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Interfaith service celebrates Dalai Lama’s birthday

  • Tenzin Namdol, 10, of Amherst, sings during a gathering Sunday in front of First Churches of Northampton held to celebrate the 83rd birthday of the Dalai Lama, which was July 6th. For the Recorder/JERREY ROBERTS

For the Recorder
Published: 7/18/2018 1:53:57 PM

Against a backdrop of vibrant Tibetan prayer flags, Rinzin Wangyal, 70, bowed deeply to a white Katak prayer scarf resting on the pavement in front of him, offering thanks for the Dalai Lama’s 83rd birthday during an interfaith service outside the First Churches of Northampton.

Then, as Geshe Ngwang Singey, director of the Jampel Nyingpo Ling Center for Tibetan Buddhist Studies in Amherst, led a chanting prayer, Wangyal laid his scarf on an altar dominated by a large portrait of the Tibetan spiritual leader.

Wangyal, who moved to Amherst last year from Tibet, practiced his faith Sunday with about 45 other immigrants from the area’s Tibetan community. The service, held in collaboration with Cathedral in the Night, a local outdoor Christian community, featured traditional Tibetan music, prayers, a chance for reflection, and a free hot meal of savory chicken curry, steamed vegetables, fried noodles, bok choy cabbage, and rice.

“We, as Tibetan refugees, have received so much support. Now, it’s our responsibility to help others less fortunate,” said Thondup Tsering, who helped organize the annual event, which was first held in 2015.

Through kindness, Tsering said, the community “wants to to elevate his Holiness in a way that’s symbolic and meaningful.”

Three years ago, he said, Tenzin Gyatso, the 14th Dalai Lama, requested that his followers celebrate his 80th birthday on July 6 by showing kindness to others.

In response to that call, the Tibetan community collaborated with the center for Buddhist studies and Cathedral in the Night, a Christian-themed outdoor worship service that meets downtown every Sunday, to host a special interfaith service, Tsering explained. Cathedral in the Night was founded in 2011 as a way to reach people who might not enter a church building, and partners with area churches and businesses to serve a free meal afterward.

“It was a natural progression for us to join with the Tibetan community,” said Stephanie Smith, the Northampton faith community’s director. “Both traditions come from a place of love.”

Carrying on the teachings

More than just a chance to celebrate the Dalai Lama’s birthday, Nancy Braxton of Williamsburg, a member of the Amherst Buddhist community, said Sunday’s event was a chance for people in Northampton to meet the area’s Tibetan community. Tsering noted those in the Pioneer Valley have warmly welcomed Tibetan refugees for decades, and more than 100 people showed up for Sunday’s event.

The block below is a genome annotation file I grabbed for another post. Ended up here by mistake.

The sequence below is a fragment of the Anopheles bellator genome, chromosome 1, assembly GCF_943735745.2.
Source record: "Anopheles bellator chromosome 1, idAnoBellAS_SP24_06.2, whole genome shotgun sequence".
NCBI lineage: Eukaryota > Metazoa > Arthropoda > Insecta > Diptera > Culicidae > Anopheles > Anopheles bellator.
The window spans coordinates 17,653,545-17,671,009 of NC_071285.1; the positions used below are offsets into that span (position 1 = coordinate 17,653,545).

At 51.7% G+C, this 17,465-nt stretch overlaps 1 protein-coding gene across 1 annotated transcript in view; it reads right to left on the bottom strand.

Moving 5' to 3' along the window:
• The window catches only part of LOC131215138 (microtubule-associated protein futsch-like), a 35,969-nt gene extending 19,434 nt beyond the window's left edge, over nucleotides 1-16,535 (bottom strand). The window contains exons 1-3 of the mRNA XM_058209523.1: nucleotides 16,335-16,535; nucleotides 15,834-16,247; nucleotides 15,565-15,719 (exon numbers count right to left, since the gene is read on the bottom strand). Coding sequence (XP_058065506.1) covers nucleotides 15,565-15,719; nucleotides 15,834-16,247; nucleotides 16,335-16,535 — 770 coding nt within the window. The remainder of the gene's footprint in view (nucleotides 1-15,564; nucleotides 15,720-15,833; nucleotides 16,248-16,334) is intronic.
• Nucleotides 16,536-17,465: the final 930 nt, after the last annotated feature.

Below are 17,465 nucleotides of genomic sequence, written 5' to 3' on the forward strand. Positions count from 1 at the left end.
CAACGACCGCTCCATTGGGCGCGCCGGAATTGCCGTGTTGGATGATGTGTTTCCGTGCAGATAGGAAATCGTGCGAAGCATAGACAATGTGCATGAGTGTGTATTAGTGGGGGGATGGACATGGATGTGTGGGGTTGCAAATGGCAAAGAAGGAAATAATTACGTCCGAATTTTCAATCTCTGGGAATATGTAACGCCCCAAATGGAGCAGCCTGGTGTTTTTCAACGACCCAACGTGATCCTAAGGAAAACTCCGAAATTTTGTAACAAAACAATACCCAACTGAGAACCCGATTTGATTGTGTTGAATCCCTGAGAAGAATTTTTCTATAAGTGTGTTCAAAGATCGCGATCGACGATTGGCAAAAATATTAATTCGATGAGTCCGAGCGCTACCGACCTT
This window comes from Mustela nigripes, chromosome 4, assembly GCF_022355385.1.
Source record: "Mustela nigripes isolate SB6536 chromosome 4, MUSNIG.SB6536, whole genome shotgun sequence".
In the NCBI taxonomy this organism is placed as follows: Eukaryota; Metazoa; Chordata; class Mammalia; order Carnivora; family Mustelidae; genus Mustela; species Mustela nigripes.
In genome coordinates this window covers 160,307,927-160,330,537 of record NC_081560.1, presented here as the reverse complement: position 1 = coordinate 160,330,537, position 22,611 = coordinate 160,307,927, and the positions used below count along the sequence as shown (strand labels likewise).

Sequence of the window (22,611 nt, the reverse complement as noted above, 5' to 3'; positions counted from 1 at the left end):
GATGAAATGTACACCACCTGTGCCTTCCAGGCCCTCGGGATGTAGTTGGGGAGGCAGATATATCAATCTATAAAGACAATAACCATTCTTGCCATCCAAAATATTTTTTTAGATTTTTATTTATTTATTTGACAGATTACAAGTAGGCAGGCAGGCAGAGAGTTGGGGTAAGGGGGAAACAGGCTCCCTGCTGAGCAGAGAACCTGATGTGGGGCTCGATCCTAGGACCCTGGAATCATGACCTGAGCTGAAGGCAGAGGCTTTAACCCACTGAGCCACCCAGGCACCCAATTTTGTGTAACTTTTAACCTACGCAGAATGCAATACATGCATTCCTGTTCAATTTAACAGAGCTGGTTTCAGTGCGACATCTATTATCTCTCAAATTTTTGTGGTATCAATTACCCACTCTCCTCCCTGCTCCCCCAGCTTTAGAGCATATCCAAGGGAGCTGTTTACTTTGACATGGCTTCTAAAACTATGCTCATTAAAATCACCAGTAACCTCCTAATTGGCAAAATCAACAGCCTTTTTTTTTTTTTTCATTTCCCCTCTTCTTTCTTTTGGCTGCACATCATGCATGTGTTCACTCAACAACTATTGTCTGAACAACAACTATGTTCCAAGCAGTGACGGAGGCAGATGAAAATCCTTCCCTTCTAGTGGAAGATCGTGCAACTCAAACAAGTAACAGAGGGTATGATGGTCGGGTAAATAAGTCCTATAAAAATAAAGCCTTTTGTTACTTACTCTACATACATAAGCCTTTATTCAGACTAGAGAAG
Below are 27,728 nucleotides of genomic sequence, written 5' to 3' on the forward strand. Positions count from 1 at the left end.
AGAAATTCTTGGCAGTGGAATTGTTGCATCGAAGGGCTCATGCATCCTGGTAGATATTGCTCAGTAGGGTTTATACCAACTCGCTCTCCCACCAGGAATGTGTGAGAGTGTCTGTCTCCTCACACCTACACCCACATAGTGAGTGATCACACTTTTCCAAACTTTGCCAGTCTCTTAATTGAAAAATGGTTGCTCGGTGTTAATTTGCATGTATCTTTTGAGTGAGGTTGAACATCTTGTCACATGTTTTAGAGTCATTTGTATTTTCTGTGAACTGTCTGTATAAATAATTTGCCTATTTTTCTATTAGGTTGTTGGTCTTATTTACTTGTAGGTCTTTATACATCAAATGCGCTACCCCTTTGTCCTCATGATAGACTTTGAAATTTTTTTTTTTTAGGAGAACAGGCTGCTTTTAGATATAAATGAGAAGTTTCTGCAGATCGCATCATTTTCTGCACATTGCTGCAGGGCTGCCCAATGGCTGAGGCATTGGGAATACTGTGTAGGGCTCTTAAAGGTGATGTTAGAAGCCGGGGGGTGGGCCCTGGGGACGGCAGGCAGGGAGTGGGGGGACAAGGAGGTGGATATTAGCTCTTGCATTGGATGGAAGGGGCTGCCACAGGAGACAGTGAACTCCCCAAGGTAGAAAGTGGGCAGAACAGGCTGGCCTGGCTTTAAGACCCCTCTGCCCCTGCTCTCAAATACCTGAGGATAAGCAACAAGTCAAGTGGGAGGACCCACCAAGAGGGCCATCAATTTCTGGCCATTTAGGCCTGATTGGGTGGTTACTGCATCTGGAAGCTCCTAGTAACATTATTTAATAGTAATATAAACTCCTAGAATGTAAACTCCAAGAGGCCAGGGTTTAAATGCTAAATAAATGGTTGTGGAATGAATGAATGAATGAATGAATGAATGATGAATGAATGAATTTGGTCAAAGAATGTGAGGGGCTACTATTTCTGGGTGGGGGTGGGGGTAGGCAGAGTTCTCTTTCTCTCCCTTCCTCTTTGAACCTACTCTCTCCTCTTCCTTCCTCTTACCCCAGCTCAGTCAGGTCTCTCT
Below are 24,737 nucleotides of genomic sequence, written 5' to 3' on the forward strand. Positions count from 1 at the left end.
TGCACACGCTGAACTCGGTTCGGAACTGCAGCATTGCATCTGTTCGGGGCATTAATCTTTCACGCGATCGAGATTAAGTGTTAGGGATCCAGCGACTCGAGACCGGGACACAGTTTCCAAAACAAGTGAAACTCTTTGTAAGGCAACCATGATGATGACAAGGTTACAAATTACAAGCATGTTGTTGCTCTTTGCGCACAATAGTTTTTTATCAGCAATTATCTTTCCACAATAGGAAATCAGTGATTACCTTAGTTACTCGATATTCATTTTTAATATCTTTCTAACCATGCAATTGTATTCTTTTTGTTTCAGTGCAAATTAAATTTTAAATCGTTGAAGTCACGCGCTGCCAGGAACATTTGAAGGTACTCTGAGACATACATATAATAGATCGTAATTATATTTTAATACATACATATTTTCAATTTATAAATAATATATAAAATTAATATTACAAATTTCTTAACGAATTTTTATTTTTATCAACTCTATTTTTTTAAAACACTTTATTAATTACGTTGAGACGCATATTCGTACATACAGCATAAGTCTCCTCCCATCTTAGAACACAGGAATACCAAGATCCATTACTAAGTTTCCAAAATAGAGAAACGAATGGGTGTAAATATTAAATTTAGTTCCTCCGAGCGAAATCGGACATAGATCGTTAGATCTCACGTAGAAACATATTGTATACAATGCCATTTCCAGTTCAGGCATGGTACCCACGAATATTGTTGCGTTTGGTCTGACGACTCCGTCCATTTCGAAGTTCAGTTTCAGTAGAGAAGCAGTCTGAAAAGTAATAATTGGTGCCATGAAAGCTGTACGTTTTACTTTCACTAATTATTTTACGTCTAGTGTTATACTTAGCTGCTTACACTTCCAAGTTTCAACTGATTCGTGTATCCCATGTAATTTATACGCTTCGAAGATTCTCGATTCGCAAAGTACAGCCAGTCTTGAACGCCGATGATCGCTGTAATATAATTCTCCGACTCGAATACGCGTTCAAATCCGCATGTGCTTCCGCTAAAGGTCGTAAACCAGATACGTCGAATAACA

Braxton, 77, met the Dalai Lama in person during the 1960s in India while helping Tibetan refugees fleeing persecution following communist China’s takeover of the region in 1951. Tibetans were forced to leave their homeland, with 80,000 following the Dalai Lama to India. There are now more than 150,000 Tibetan refugees around the world, according to the Central Tibetan Administration, Tibet’s government in exile in India.

Braxton fondly remembered her interactions with the Dalai Lama.

“I fell in love with the Dalai Lama, and their culture. I was impressed that he was approachable, and human, and kind,” Braxton said.

Not far away in the church’s courtyard, Jhamba Sherpa of Easthampton, a Tibetan refugee who immigrated from India 25 years ago, said she thinks about the Dalai Lama’s teachings often while caring for patients as a nurse at Cooley Dickinson Hospital.

“He’s everything to us. He’s the spiritual leader, like the pope,” Sherpa said. “As a nurse, whenever I face a challenging patient, I think of the Dalai Lama’s advice to be patient and kind.”

While she spoke, Sherpa helped a group of 10 children, dressed in colorful Tibetan clothing, prepare to sing a musical tribute to the Dalai Lama. Sherpa meets with the children every other Sunday to teach them the Tibetan language, meditations, traditional dance steps, and songs, as a way to keep her culture alive while in exile.

Speaking from her own experiences as an immigrant, Sherpa says it’s important to remember the Dalai Lama’s teachings, especially in today’s social and political climates.

“People are so ready to fight, argue, and kill,” Sherpa said. “It’s really important, what his Holiness teaches — to be nice to each other — and to spread that to our community.”

Following Sunday’s service, those in the Tibetan community served dinner to a line of people that stretched down the sidewalk. Among those eating in a small plaza in front of the church, Angel Pagan of Northampton emphasized the food was “delicious and healthy.”

The Dalai Lama’s birthday celebration comes a few days after a visit to the Pioneer Valley by Home Minister Sonam Topgyal of the Central Tibetan Administration, Tsering said. Topgyal came to the United States earlier this month to meet with Tibetan refugees. On Thursday, Topgyal held a public event at the Jones Library in Amherst, during which he called for unity, Tsering said.

Looking to the future, Tsering wished the Dalai Lama health, success, and love, “so he can live long, and contribute to humanity.”

“May his dream of returning to a free Tibet come true, soon,” Tsering said.

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